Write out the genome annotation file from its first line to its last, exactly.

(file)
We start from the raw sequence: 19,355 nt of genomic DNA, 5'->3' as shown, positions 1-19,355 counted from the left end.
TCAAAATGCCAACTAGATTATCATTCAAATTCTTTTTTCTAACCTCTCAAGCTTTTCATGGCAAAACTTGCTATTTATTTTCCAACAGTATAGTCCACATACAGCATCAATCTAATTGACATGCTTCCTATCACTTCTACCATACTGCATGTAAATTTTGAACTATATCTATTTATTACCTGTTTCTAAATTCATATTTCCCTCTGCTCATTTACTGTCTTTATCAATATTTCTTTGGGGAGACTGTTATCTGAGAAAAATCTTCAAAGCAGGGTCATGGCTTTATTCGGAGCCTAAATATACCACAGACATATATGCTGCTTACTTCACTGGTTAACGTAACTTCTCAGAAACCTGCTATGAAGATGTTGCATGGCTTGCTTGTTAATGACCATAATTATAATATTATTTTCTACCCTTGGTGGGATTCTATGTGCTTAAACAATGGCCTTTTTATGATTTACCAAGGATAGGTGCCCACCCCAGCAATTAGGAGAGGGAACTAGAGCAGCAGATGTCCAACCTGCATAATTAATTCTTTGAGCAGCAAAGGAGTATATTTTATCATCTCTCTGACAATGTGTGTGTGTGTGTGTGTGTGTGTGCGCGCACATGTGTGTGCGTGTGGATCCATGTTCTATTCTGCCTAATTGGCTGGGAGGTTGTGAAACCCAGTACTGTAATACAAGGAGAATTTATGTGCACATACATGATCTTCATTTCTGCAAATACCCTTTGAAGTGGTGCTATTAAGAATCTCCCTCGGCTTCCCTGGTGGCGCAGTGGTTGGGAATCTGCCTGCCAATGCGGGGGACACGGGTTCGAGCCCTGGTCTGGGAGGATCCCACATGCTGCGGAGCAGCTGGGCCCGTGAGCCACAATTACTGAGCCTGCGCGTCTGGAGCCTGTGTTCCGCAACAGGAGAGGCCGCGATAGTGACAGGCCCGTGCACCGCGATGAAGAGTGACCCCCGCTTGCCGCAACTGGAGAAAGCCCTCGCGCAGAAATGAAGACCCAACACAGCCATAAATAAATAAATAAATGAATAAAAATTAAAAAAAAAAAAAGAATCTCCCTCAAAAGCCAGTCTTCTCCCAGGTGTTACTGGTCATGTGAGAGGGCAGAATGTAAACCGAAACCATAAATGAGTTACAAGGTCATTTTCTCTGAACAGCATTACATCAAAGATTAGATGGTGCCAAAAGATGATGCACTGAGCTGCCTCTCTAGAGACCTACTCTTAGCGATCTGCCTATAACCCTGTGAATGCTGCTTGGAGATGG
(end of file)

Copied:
We start from the raw sequence: 19,355 nt of genomic DNA, 5'->3' as shown, positions 1-19,355 counted from the left end.
TCAAAATGCCAACTAGATTATCATTCAAATTCTTTTTTCTAACCTCTCAAGCTTTTCATGGCAAAACTTGCTATTTATTTTCCAACAGTATAGTCCACATACAGCATCAATCTAATTGACATGCTTCCTATCACTTCTACCATACTGCATGTAAATTTTGAACTATATCTATTTATTACCTGTTTCTAAATTCATATTTCCCTCTGCTCATTTACTGTCTTTATCAATATTTCTTTGGGGAGACTGTTATCTGAGAAAAATCTTCAAAGCAGGGTCATGGCTTTATTCGGAGCCTAAATATACCACAGACATATATGCTGCTTACTTCACTGGTTAACGTAACTTCTCAGAAACCTGCTATGAAGATGTTGCATGGCTTGCTTGTTAATGACCATAATTATAATATTATTTTCTACCCTTGGTGGGATTCTATGTGCTTAAACAATGGCCTTTTTATGATTTACCAAGGATAGGTGCCCACCCCAGCAATTAGGAGAGGGAACTAGAGCAGCAGATGTCCAACCTGCATAATTAATTCTTTGAGCAGCAAAGGAGTATATTTTATCATCTCTCTGACAATGTGTGTGTGTGTGTGTGTGTGTGTGCGCGCACATGTGTGTGCGTGTGGATCCATGTTCTATTCTGCCTAATTGGCTGGGAGGTTGTGAAACCCAGTACTGTAATACAAGGAGAATTTATGTGCACATACATGATCTTCATTTCTGCAAATACCCTTTGAAGTGGTGCTATTAAGAATCTCCCTCGGCTTCCCTGGTGGCGCAGTGGTTGGGAATCTGCCTGCCAATGCGGGGGACACGGGTTCGAGCCCTGGTCTGGGAGGATCCCACATGCTGCGGAGCAGCTGGGCCCGTGAGCCACAATTACTGAGCCTGCGCGTCTGGAGCCTGTGTTCCGCAACAGGAGAGGCCGCGATAGTGACAGGCCCGTGCACCGCGATGAAGAGTGACCCCCGCTTGCCGCAACTGGAGAAAGCCCTCGCGCAGAAATGAAGACCCAACACAGCCATAAATAAATAAATAAATGAATAAAAATTAAAAAAAAAAAAAGAATCTCCCTCAAAAGCCAGTCTTCTCCCAGGTGTTACTGGTCATGTGAGAGGGCAGAATGTAAACCGAAACCATAAATGAGTTACAAGGTCATTTTCTCTGAACAGCATTACATCAAAGATTAGATGGTGCCAAAAGATGATGCACTGAGCTGCCTCTCTAGAGACCTACTCTTAGCGATCTGCCTATAACCCTGTGAATGCTGCTTGGAGATGG